Majority of banks and financial services companies in Singapore not very clear about conduct risk

07 October 2014

But 9 in 10 say conduct risk regulations are impacting the way they do business

8th October, 2014: A series of high profile financial scandals around the world have forced financial services companies to focus on conduct risks, such as how customers are treated, how risky products are sold and how conflicts of interest are dealt with.

Managing conduct risk is the hot topic in the banking and financial services community right now. Yet, a new survey has found 7 in 10 organisations in Singapore do not have a very clear view of how conduct risk relates to their business.

The survey was conducted by specialist recruitment firm Robert Half and involved 350 senior business leaders working in the banking and financial services sector, including 75 respondents from Singapore. Four markets were surveyed – Hong Kong, Singapore, Japan and the United Kingdom.

In Singapore, 91 per cent of CFOs confirmed that the current regulatory focus on conduct risk was having a significant (20 per cent) or moderate (71 per cent) impact on their business operations and practices.

However, when asked if their company had a very clear view of conduct risk, only 27 per cent of Singapore financial services leaders said yes. This is well behind the UK (42 per cent) and slightly better than their Japanese counterparts (25 per cent).

TABLE 1: Do you think your organisation has a clear view of how conduct risks relate to your business and operations?

 

All Countries

Hong Kong

UK

Japan

Singapore

         

All Firms

Small
(1-499 employees)

Medium
(500-999 employees)

Large
(1000+ employees)

Very clear view

31%

27%

42%

25%

27%

19%

44%

26%

Adequate view

61%

61%

51%

64%

71%

78%

50%

74%

Unclear view

7%

12%

7%

8%

3%

3%

6%

0%

Don't know

1%

0%

0%

3%

0%

0%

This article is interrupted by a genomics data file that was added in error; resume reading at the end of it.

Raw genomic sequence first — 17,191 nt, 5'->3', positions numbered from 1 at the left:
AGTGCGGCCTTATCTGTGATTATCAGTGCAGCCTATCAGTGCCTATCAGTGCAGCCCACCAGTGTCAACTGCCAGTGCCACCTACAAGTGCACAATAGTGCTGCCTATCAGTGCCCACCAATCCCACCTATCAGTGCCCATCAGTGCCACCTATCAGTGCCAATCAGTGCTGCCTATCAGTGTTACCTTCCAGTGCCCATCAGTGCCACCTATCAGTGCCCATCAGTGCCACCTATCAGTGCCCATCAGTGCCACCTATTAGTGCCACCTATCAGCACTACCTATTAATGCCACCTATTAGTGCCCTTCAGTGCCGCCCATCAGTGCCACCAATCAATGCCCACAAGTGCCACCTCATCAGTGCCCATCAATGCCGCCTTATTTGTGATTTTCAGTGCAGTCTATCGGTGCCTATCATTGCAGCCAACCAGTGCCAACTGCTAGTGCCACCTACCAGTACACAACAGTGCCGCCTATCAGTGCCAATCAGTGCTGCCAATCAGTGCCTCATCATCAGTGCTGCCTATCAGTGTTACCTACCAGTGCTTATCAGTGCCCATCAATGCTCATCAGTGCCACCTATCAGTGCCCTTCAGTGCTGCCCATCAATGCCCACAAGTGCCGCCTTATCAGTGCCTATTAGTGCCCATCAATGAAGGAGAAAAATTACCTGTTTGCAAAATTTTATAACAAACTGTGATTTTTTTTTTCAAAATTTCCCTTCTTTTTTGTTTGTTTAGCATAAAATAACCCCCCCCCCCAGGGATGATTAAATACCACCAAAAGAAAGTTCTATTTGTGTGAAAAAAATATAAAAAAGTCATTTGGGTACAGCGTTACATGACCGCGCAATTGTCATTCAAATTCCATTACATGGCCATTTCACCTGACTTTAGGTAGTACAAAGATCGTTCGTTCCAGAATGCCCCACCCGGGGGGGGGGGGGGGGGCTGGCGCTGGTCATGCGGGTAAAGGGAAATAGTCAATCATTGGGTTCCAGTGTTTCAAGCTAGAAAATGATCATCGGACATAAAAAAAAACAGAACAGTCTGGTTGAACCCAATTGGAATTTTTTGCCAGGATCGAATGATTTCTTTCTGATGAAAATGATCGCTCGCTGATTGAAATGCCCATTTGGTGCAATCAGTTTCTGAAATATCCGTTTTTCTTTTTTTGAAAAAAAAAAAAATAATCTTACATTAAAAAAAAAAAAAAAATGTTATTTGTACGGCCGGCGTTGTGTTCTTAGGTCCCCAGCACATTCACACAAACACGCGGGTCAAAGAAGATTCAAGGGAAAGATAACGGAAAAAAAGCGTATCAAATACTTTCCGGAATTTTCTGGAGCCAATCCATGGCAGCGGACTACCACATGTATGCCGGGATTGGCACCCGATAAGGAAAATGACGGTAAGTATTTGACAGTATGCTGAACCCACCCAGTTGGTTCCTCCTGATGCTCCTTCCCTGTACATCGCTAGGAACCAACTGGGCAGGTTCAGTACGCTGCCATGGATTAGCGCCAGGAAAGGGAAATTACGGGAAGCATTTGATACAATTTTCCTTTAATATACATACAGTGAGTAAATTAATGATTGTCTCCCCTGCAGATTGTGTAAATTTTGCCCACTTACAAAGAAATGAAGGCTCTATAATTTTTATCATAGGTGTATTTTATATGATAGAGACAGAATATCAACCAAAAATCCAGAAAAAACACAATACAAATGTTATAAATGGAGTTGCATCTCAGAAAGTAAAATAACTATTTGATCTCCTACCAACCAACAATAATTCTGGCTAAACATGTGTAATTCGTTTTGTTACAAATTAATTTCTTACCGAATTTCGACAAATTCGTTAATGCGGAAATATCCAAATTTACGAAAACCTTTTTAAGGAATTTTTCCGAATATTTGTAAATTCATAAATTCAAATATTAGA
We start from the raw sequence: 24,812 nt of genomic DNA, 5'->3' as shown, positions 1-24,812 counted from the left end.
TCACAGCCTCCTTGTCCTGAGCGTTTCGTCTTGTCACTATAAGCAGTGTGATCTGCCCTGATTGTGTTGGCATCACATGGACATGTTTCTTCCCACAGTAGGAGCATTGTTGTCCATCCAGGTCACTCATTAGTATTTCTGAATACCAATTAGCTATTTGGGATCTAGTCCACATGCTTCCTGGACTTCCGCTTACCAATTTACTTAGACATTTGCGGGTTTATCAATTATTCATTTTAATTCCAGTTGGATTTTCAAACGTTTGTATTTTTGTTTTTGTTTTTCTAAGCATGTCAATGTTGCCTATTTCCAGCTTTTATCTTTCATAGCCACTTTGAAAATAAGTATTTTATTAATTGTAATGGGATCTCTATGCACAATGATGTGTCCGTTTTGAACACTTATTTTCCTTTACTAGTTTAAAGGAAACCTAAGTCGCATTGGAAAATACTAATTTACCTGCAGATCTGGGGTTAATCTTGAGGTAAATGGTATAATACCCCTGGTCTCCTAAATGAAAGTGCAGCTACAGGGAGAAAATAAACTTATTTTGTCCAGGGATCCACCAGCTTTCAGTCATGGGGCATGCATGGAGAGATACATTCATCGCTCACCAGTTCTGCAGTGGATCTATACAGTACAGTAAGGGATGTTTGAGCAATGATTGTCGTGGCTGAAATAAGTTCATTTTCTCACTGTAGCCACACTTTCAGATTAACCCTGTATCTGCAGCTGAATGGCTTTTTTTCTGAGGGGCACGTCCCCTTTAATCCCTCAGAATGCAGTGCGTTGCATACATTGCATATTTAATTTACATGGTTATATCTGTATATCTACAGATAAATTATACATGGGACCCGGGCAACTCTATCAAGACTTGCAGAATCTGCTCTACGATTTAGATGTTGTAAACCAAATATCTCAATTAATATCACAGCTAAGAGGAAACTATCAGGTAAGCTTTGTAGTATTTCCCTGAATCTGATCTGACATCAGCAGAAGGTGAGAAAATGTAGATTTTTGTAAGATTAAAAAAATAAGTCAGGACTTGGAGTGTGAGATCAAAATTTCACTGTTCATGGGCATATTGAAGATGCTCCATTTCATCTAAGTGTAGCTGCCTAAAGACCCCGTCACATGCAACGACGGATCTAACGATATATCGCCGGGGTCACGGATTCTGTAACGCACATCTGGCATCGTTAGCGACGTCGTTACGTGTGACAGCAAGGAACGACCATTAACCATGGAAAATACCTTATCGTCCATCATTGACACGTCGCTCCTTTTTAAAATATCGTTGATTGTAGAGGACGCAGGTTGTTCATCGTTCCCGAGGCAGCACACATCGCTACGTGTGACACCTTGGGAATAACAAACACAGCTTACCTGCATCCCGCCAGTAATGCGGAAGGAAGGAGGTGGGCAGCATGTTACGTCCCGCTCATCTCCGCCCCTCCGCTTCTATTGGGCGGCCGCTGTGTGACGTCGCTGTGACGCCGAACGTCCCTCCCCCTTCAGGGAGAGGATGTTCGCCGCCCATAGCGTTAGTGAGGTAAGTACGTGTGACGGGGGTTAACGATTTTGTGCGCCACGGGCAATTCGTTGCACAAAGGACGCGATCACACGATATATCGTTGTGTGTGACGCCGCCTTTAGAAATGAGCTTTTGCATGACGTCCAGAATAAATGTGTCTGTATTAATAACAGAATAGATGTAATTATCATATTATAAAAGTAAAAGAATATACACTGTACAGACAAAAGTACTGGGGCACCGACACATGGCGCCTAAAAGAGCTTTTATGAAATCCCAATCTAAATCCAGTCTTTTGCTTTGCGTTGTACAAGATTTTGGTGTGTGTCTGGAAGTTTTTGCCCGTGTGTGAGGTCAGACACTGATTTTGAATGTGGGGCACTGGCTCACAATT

0%

0%

In Singapore, mid-sized firms (500 to 999 employees) have the clearest view about conduct risk in their business (44 percent). On the other hand, small firms (1 to 499 employees) have the lowest level of clarity (19 per cent). And just 26 per cent of senior financial services leaders of large firms (1000+ employees) said their organisation is very clear about conduct risk.

Ms Stella Tang, Managing Director of Robert Half Singapore said it was not surprising that mid-sized firms were the most clear on issues relating to conduct risk.

“Small firms often lack the expertise and the resources to fully understand how conduct risk impacts them. Large firms engage in more complex dealings so you would expect their senior business leaders to have a tougher time getting a handle on conduct risk. Mid-sized firms have enough resources to manage the risk, and usually engage in a more limited range of activity than larger firms, so there are lesser areas for conduct risk to occur.”

“Few acts do more harm to an organisation’s reputation than a scandal involving misleading vulnerable consumers. Being caught selling inappropriate and risky products to the elderly or less educated can destroy a company’s brand – as well as the investor’s life savings.”

“Banks and financial services companies are taking conduct risk seriously and are committing more resources to the issue. The survey found 59 per cent of Singapore firms intend to hire more permanent staff to deal with conduct risks while 63 per cent will hire additional interim staff.”

“Enlisting the help of an external consultant is favoured by 35 per cent of companies while only five per cent are doing nothing at all,” Ms Tang said.

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